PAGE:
Ptwo wrote:The head of the ms center at Dartmouth has told me that the rates of ms for northern NH and Vt are the highest in the country. Could it be that we are the victims of pollution spreading eastward from the old coal fired power plants of the Ohio valley?
There aren't enough people living in that area for these numbers, if they're even real, to be statistically significant. Look, the fact is that no one knows the etiology of MS. We do have a pretty good idea that there's a genetic component, and there seems to be a link between how cold it is in the place you spend your youth and perhaps to how much winter sunshine there is in the place you spend your youth although the sunshine link needs a lot more research.
Little of this can really explain upstate New York and Vermont relative to, say, Wisconsin or Maine or North Dakota or Montana, all of which have high MS rates but not as high as Vermont's according to that one map. It could easily be that a lot of upstate NY and VT is descended from a relatively homogenous gene pool some of whose members are especially prone to MS. Or there might be no reason at all, i.e., that the high rate in that area is random. That is certainly possible given the general rarity of MS.
As for pollution being a cause, there is no evidence of a link between pollution and MS. I'm not advocating in favor of pollution, but just because pollution is bad and MS is bad doesn't mean that pollution causes MS. There are all kinds of good reasons to clean up Midwestern power plants, but there's no indication that it would have any impact on MS rates in NY or VT. If pollution mattered in general or power plants in particular, wouldn't you see MS at higher rates downwind from coal-fired plants elsewhere in the U.S. or the rest of the world, too?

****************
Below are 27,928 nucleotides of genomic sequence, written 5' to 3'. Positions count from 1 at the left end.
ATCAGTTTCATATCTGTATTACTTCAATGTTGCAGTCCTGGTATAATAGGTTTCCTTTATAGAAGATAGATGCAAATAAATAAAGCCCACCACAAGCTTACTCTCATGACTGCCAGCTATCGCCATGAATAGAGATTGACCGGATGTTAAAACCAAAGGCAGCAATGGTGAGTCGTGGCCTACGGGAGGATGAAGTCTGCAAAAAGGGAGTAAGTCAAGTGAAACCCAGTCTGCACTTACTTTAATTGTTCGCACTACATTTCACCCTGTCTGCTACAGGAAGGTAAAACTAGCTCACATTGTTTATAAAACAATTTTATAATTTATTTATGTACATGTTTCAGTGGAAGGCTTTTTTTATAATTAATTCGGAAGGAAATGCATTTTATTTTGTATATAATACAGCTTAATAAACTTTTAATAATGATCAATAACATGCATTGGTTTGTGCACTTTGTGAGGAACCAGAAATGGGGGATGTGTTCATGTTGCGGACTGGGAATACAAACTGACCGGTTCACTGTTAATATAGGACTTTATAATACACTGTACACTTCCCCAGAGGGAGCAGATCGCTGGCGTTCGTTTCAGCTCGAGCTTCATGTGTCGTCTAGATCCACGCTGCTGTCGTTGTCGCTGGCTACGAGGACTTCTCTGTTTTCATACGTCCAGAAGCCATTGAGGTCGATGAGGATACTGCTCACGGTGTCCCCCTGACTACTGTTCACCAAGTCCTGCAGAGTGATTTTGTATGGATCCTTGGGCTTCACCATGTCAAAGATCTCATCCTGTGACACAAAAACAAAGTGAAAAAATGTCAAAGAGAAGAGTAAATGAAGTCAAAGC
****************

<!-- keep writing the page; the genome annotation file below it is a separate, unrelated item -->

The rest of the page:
I use to spend my summers catching and eating trout from our brooks and rivers. Now the state say's don't eat it more than once a month do to mercury levels in the fish. I think this is probably not something new and those high mercury levels were there when I was a kid.
Mercury poisoning hasn't been shown to have any connection to MS. The symptoms can appear similar, but MS symptoms are similar to those seen in all kinds of conditions.
It would be interesting to see a county by county map of ms rates across the country to see if there is a pollution component for those living down wind of our biggest polluters.
be interesting. Of course, we'd have to know a lot more than just the MS rates in particular counties. We'd need to know where the MSers came from and a bunch of other things. Nevertheless, complete data and good statistics software could yield some useful insights.